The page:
Responsible policymakers in the city and region should, in the professional view of this blogger, consider this scenario as a serious proposal to offer the United States federal government. This would provide a way to stimulate the city’s economic base, attract a highly educated workforce to live in the city, and once again, give Vallejo and Mare Island reason for optimism and pride. Just make sure to give this blogger full credit if this proposal indeed becomes a reality.


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COMMENT: In the wake of this weekend’s M5.1 earthquake in the Los Angeles region, the issue of resiliency or the ability of municipalities to cope with both a certain level of population and infrastructure growth, and the ability to handle major natural and man-made disasters in the face of that growth, is a monumental challenge that most public and private sector personnel will have to cope with going forward.
Today we are hearing of new approaches to this challenge in the form of global entities helping to create so-called resilient cities, and municipalities appointing chief resilience officers, for example. 
Rockefeller Foundation (see graphic) has been in the lead role worldwide in publicizing the issue of creating resilient cities. They have initiated the 100 resilient cities project (see link) in which cities in major metropolitan regions pledge to do just that. Their definition of this is as follows (quote): "is about making people, communities and systems better prepared to withstand catastrophic events – both natural and manmade – and able to bounce back more quickly and emerge stronger from these shocks and stresses." So far, only 33 cities around the world have accepted this challenge. In California, the cities that have pledged to do this are San Francisco, Oakland, Alameda, Berkeley, and Los Angeles.
For Los Angeles in particular, they also have the added incentive from the recent Swiss Re reinsurance company’s report in which they ranked in the top 10 global cities (9th) that are at risk of being hit by natural disasters (see link). 
In the face of all this, emergency managers in the United States are becoming more aware of the fact that in this movement to encourage resilient cities and employing chief resilience officers, that the issue of cities modernizing their infrastructure and first responder potential in becoming 21st century cities (see link) is a challenge that they are willing to make in cooperation with policymakers and decisionmakers.
Although these efforts by responsible people on national and international levels are to be commended, one has to wonder at what point is all this preparation for natural and man-made disasters will prove to be too much or overwhelming of the resources and manpower available. Does this mean that at some point in the future, a truly global entity with global jurisdiction that transcends national boundaries will be accepted by the American population? REFERENCES:  Building 21st-Century Cities Means Taking the Long View http://www.emergencymgmt.com/disaster/Building-21st-Century-Cities.html  100 Cities Will Soon Have Their First-Ever Chief Resilience Officers http://www.fastcoexist.com/3028079/100-cities-will-soon-have-their-first-ever-chief-resilience-officers  The 10 Cities Most At Risk Of Being Hit By Natural Disasters http://www.businessinsider.com/cities-most-at-risk-of-natural-disasters-2014-3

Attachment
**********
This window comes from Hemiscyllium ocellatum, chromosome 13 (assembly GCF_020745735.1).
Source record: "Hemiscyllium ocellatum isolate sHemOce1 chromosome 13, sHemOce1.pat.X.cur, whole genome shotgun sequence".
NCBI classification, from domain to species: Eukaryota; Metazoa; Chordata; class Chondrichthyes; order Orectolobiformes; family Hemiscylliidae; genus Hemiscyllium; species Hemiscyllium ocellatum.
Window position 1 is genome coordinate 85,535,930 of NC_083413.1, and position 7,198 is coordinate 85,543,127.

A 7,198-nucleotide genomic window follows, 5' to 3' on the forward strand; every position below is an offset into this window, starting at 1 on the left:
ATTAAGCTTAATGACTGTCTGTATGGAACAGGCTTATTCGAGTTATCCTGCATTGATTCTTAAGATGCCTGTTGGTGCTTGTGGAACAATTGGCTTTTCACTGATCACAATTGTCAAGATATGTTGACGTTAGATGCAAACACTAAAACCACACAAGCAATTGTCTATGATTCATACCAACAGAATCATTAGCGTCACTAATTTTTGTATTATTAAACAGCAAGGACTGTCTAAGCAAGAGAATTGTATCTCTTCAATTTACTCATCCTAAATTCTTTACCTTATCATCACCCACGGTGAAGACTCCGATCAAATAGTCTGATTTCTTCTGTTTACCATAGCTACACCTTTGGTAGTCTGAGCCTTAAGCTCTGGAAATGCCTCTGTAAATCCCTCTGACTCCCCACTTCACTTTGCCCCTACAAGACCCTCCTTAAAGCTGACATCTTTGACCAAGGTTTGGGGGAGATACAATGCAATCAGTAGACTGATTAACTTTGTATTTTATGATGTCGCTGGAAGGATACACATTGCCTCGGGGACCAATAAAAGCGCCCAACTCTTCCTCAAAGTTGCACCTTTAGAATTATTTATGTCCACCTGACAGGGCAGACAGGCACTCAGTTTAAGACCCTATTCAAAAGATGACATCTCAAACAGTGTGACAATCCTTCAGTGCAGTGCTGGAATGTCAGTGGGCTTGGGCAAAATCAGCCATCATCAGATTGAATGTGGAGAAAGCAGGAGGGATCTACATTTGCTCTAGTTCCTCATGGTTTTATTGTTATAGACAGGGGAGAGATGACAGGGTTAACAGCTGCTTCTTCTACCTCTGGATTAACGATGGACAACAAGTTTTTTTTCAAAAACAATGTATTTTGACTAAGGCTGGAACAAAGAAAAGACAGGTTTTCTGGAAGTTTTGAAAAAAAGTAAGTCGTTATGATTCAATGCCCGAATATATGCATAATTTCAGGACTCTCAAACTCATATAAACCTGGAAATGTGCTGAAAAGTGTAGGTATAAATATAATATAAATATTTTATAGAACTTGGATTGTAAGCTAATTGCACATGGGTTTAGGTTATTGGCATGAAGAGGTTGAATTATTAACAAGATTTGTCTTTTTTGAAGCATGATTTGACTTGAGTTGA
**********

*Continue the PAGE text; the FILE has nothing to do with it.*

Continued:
COMMENT: In the wake of this weekend’s M5.1 earthquake in the Los Angeles region, the issue of resiliency or the ability of municipalities to cope with both a certain level of population and infrastructure growth, and the ability to handle major natural and man-made disasters in the face of that growth, is a monumental challenge that most public and private sector personnel will have to cope with going forward.

Today we are hearing of new approaches to this challenge in the form of global entities helping to create so-called resilient cities, and municipalities appointing chief resilience officers, for example. 

Rockefeller Foundation (see graphic) has been in the lead role worldwide in publicizing the issue of creating resilient cities. They have initiated the 100 resilient cities project (see link) in which cities in major metropolitan regions pledge to do just that. Their definition of this is as follows (quote): "is about making people, communities and systems better prepared to withstand catastrophic events – both natural and manmade – and able to bounce back more quickly and emerge stronger from these shocks and stresses." So far, only 33 cities around the world have accepted this challenge. In California, the cities that have pledged to do this are San Francisco, Oakland, Alameda, Berkeley, and Los Angeles.

For Los Angeles in particular, they also have the added incentive from the recent Swiss Re reinsurance company’s report in which they ranked in the top 10 global cities (9th) that are at risk of being hit by natural disasters (see link). 

In the face of all this, emergency managers in the United States are becoming more aware of the fact that in this movement to encourage resilient cities and employing chief resilience officers, that the issue of cities modernizing their infrastructure and first responder potential in becoming 21st century cities (see link) is a challenge that they are willing to make in cooperation with policymakers and decisionmakers.